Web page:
By Walt Hickey
Ohio appears to have accidentally de facto legalized marijuana, and the city of Columbus already announced it will no longer prosecute misdemeanor marijuana cases as a result. Here’s how this went down: on July 30, the governor signed Senate Bill 57, which legalized hemp. This changed the definition of what is considered marijuana in Ohio based on how much THC (which gets you stoned) is in the cannabis. Cannabis with a THC level of 0.3 percent or less is considered hemp, which is legal now, and cannabis with a THC level more than 0.3 percent is still illegal and considered marijuana. Well, I can’t eyeball marijuana and ascertain how much THC is in it, and cops definitely can’t, and Ohio crime labs can only detect if there is THC present, not how much of it is in there. And until Ohio figures that out, they can’t prosecute people for marijuana possession, because they can’t prove in court it’s not just hemp.
Though Uber is in absolutely no danger of turning a profit any time soon because their business model is — barring a fundamental shift in labor economics or an acceleration of AI technology seen in only the headiest Asimov novels — not great, they’re laying the foundation to carry on the corporate tradition of not paying any taxes in the spurious event they do manage to make some money. The San Francisco-based company moved some intellectual property holdings from a paper entity in Bermuda to a Dutch entity controlled by a Singapore holding company. This happened after European regulators targeted a previous tax minimization scheme favored by the company, where profits are routed through Dutch businesses with no employees into tax havens. Here’s the main outcome: Uber said that some intellectual property increased in value and took a $6.1 billion deduction in the Netherlands with no expiration date, meaning that if it ever does make a profit there — and the licensing and trademarks for Uber’s business in 63 countries are routed through there — it’ll be able to not pay taxes on those profits. Perfectly functioning society.
The Lion King made $20 million this past weekend, becoming the largest global release of all time from Disney’s “live action” studio, which is a bit of a misnomer when it comes to this particular film, but basically just means not the animation, Pixar, Marvel or Star Wars parts of the company. The movie has made $1.34 billion, which beats out the figure notched by Beauty and the Beast and also makes the remake the 12th largest movie of all time. Hobbes & Shaw, a film about two men who discover the power of friendship, won the weekend with $25 million, good for $332.6 million globally after two weeks.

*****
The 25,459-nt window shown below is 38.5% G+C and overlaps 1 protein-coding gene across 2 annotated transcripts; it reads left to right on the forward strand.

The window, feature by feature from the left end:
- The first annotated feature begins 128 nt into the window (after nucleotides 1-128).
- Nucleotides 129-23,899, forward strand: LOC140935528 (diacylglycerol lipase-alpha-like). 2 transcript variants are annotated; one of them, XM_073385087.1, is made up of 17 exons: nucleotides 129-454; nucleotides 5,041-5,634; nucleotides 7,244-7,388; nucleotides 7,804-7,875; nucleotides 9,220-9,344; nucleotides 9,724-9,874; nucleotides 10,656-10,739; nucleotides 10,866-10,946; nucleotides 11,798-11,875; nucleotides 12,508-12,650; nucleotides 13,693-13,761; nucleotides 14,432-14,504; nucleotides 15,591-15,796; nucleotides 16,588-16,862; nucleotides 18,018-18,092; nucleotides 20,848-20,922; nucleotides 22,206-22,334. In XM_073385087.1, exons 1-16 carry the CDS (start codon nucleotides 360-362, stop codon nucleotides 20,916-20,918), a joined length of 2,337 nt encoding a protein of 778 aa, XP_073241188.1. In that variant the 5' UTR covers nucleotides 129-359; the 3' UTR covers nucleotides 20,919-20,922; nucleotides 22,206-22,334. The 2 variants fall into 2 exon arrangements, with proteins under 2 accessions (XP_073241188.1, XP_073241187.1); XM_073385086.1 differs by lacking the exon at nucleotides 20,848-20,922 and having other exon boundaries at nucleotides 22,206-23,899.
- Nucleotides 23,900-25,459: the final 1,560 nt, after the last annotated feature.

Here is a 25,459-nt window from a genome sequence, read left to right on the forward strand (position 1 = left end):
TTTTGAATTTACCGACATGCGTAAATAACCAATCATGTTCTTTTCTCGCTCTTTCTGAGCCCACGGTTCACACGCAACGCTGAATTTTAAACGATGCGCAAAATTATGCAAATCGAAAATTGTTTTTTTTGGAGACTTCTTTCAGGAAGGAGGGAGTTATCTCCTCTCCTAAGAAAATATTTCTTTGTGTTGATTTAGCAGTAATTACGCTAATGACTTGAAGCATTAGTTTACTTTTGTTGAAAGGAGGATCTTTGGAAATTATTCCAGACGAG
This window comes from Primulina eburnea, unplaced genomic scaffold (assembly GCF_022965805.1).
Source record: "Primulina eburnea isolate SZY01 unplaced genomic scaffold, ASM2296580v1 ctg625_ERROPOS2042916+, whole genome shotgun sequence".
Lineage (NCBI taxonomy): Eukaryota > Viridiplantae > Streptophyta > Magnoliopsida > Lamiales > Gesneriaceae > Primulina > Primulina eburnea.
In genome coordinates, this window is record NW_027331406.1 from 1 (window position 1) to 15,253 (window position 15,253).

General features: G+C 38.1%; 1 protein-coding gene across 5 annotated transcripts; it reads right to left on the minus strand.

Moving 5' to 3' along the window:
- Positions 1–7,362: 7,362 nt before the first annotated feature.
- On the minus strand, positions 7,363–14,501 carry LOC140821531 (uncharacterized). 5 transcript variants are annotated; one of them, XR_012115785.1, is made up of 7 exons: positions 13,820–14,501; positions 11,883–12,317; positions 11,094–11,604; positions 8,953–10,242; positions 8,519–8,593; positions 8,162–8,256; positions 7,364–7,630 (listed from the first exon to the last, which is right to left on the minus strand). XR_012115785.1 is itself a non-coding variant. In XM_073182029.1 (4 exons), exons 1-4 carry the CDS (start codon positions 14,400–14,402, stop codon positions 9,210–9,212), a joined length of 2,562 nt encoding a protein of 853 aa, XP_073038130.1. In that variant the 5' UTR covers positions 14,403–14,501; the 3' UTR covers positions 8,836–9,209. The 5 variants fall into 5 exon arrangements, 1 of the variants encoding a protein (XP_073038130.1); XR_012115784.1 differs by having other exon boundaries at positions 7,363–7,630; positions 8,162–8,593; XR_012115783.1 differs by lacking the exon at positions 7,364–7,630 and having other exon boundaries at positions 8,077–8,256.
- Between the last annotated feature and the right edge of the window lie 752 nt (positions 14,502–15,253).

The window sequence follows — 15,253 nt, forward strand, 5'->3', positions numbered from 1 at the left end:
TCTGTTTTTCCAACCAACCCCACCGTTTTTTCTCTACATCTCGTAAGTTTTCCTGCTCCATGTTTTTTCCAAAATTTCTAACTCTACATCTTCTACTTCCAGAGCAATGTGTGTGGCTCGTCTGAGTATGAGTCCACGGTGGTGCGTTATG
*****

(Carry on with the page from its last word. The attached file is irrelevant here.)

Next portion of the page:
Right now, if you want to buy an asset that is basically just linked to the overall state of the largest 500 public companies in the U.S., you’d probably buy shares of an exchange traded fund SPDR S&P 500 ETF Trust, also known as SPY. It’s the largest such fund in the world, with $240.1 billion worth of assets in it as of 2018. It was a bit of a pioneer of the form — the first U.S. ETF — and so the way it was set up is somewhat quirky, specifically as a “unit investment trust,” but legally that meant that it required a termination date, which is annoying when you just want to make an investment vehicle. As a result, SPY will cease on the earlier of one of two dates: 125 years after its creation, on Jan 22, 2118, or 20 years after the last death of, get this, literally 11 essentially random people born between May 1990 and January 1993. At least 8 of the 11 millennials — who have no specific stake in the fund — had some sort of family connection to the firms that created the entity.
A new process extends the shelf life of milk past its current levels, increasing the time when milk stays good on the shelf from about 13 days to about 40 days. Though raw milk can contain dangerous bacteria, pasteurization kills off lots of those bacteria and keeps it stable for a little while by heating the milk to about 145 degrees for 30 minutes. The new tech, developed by a company called Millisecond Technologies and builds on some Soviet-era research, pairs that pasteurization with the application of pressure, which pushes the microbes to the edge of milk droplets and more effectively kills the bacteria. It’s a big deal in places like Puerto Rico, which lost 20 percent of its dairy market in the wake of Hurricane Maria. Tres Monjitas produces about 65 million quarts of milk per year and has 40 percent of the Puerto Rican market share, and about 13 percent of their milk produced by is now treated with the process.
By the end of this year, eMarketer estimates that there will be 86.5 million households with a traditional pay television subscription and 40.2 million households without one. In 2013, there were 100.5 million households paying for television and just 20.6 million homes had cut the cord. The projection doesn’t look like it’s going to get much rosier either: by the end of 2021, only 79.4 million households were projected to have television subscriptions, and in 2023 there are projected to be 72.7 million households with paid TV and 56.1 million without.
In 2018, it was estimated that there were 665 million adult salmon in the North Pacific, about 67 percent of which are pink salmon, 20 percent chums and 13 percent sockeye. In addition to the wild populations, Alaskan hatcheries release 1.8 billion pink salmon fry per year, and Asian hatcheries contribute another 3 billion fish. One question currently under investigation is whether the number of pink salmon being added to the oceans is too much, given the fragile state of the feeder fish ecosystem and the zero-sum nature of competition in the wild. As the pink salmon are bolstered, the higher-value and scarcer wild sockeye salmon may lose out: one study found that in years when the pink salmon are particularly abundant, sockeye come in a pound smaller.
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